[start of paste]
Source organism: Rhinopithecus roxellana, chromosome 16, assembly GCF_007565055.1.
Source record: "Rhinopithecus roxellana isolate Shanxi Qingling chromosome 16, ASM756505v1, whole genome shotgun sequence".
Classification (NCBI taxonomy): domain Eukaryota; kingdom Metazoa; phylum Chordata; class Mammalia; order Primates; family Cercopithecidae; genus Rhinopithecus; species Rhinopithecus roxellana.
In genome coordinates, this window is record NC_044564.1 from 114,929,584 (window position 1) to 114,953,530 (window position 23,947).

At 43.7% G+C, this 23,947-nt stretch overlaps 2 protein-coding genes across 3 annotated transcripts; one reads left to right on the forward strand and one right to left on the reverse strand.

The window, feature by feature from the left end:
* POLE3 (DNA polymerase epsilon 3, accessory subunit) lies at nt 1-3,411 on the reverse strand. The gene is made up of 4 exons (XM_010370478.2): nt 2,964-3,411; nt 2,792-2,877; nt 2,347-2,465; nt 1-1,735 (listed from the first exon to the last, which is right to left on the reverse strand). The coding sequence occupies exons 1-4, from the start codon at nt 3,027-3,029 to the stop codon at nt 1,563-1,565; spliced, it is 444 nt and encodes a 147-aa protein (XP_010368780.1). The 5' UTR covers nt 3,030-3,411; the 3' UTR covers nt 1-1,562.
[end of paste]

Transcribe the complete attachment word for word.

Source organism: Rhinopithecus roxellana, chromosome 16, assembly GCF_007565055.1.
Source record: "Rhinopithecus roxellana isolate Shanxi Qingling chromosome 16, ASM756505v1, whole genome shotgun sequence".
Classification (NCBI taxonomy): domain Eukaryota; kingdom Metazoa; phylum Chordata; class Mammalia; order Primates; family Cercopithecidae; genus Rhinopithecus; species Rhinopithecus roxellana.
In genome coordinates, this window is record NC_044564.1 from 114,929,584 (window position 1) to 114,953,530 (window position 23,947).

At 43.7% G+C, this 23,947-nt stretch overlaps 2 protein-coding genes across 3 annotated transcripts; one reads left to right on the forward strand and one right to left on the reverse strand.

The window, feature by feature from the left end:
* POLE3 (DNA polymerase epsilon 3, accessory subunit) lies at nt 1-3,411 on the reverse strand. The gene is made up of 4 exons (XM_010370478.2): nt 2,964-3,411; nt 2,792-2,877; nt 2,347-2,465; nt 1-1,735 (listed from the first exon to the last, which is right to left on the reverse strand). The coding sequence occupies exons 1-4, from the start codon at nt 3,027-3,029 to the stop codon at nt 1,563-1,565; spliced, it is 444 nt and encodes a 147-aa protein (XP_010368780.1). The 5' UTR covers nt 3,030-3,411; the 3' UTR covers nt 1-1,562.